The annual Army Expeditionary Warrior Experiment concluded this week with an open house on McKenna military operations on urban terrain site Wednesday that showcased more than 30 kinds of technology.

The open house presented an opportunity for industry and military leaders to learn about the uses and advantages of technology studied during the experiment, said Harry Lubin, chief of Fort Benning's Live Experimentation Division with the Maneuver Battle Lab.

Now in its fifth year, the experiment focused on the impact of network technology on small units.

"We're still evaluating the results, but clearly there is a significant advantage to having network technology where information is readily available when needed to small unit leaders," Lubin said.

"What we're finding is that it significantly improves lethality, survivability and effectiveness on the battlefield."

Technologies included everything from glare-resistant sunglasses and ground sensors to hybrid military vehicles and armed robots. Some of the products, such as the Land Warrior System, have been used in combat.

Others were only prototypes. "There are times when you have to have boots on the ground, but a lot of times, it's not worth putting the Soldier on the ground to investigate something when you have the capabilities to employ a robot," said Staff Sgt. Brian Tidwell, who used some of the new technology in combat.

Some of the technology improved on existing equipment. The Improved Target Acquisition System is not new to the Army. However, a modification to the system lets a Soldier send data, including photographs, back to headquarters via a network, said Staff Sgt. Cory Campo, who was part of the Experimental Force, Company A, 1st Battalion, 29th Infantry Regiment.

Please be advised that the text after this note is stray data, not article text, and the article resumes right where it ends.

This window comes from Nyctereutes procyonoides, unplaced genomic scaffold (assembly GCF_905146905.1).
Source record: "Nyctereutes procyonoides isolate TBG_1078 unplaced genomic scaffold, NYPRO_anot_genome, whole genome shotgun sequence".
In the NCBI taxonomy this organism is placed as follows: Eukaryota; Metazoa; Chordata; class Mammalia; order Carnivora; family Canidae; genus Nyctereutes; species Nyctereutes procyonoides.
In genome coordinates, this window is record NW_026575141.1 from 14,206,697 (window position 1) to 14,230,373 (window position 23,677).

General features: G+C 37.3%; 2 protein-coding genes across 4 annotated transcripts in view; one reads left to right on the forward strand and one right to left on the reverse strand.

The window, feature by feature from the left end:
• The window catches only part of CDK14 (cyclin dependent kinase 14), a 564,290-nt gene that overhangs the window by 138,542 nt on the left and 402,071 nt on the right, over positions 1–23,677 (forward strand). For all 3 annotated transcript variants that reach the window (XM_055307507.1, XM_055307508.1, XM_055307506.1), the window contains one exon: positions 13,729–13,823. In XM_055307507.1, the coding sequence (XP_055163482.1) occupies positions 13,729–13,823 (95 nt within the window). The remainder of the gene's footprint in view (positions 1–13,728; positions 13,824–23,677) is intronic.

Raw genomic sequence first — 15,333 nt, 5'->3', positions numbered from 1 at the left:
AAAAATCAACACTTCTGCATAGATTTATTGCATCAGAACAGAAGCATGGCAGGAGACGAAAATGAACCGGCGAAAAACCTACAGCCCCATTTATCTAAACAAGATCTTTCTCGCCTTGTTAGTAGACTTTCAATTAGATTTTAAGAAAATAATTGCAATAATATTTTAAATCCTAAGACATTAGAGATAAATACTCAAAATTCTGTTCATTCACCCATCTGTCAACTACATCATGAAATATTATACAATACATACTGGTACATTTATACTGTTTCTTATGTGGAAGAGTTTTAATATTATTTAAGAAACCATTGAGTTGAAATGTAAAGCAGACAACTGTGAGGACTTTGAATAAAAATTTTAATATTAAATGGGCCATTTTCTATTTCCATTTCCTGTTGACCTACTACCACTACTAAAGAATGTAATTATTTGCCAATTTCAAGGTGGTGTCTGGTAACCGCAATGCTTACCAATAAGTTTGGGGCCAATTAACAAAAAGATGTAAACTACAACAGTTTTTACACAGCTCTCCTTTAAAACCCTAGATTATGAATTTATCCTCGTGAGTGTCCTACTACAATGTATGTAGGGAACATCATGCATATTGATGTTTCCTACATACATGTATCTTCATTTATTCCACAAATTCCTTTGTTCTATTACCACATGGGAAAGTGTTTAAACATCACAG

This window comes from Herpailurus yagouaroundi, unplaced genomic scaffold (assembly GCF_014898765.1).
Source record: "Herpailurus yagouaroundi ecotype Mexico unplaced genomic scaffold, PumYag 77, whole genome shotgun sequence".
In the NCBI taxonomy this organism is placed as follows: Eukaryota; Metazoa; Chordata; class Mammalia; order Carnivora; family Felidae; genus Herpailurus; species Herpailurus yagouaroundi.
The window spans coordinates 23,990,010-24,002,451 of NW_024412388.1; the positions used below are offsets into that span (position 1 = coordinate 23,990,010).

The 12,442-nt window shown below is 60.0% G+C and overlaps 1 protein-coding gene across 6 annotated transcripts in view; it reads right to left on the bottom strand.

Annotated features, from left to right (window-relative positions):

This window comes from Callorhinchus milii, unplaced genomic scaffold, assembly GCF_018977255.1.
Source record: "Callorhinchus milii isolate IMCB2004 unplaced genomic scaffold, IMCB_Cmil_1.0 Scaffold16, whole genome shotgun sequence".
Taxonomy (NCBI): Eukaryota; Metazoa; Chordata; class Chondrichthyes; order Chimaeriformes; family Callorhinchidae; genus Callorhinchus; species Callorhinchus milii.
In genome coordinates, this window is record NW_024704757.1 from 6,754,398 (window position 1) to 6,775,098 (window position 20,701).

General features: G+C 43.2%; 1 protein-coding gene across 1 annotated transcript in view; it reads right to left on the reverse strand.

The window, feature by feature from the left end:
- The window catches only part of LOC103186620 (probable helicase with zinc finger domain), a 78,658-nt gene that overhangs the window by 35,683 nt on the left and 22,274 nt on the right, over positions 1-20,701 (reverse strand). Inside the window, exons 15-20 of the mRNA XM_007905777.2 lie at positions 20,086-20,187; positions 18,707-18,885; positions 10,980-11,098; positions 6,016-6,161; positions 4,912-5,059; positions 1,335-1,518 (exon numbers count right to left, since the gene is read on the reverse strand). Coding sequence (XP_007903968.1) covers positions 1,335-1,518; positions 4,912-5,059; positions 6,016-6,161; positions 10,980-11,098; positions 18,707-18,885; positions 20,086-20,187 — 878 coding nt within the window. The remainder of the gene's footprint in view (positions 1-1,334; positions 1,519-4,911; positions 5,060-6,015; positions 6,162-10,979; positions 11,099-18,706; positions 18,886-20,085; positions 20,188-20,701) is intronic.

Campo said the addition would help enhance a unit's situational awareness. Soldiers in EXFOR assess the technology's viability by testing it in full-scale tactical missions.

"The key to what we do is Soldier feedback," Lubin said. "It's a lot better to get the Soldiers' input early in the process than to wait until the end when you're ready to field it. That's the neat thing about our experiment. We're focused on capabilities. Even if it's not quite ready to go to the field, we can still look at it and provide feedback."

The experiment, which costs more than $4 million annually, is critical to the Army's modernization, Lubin said. The assessment reports will be published in March.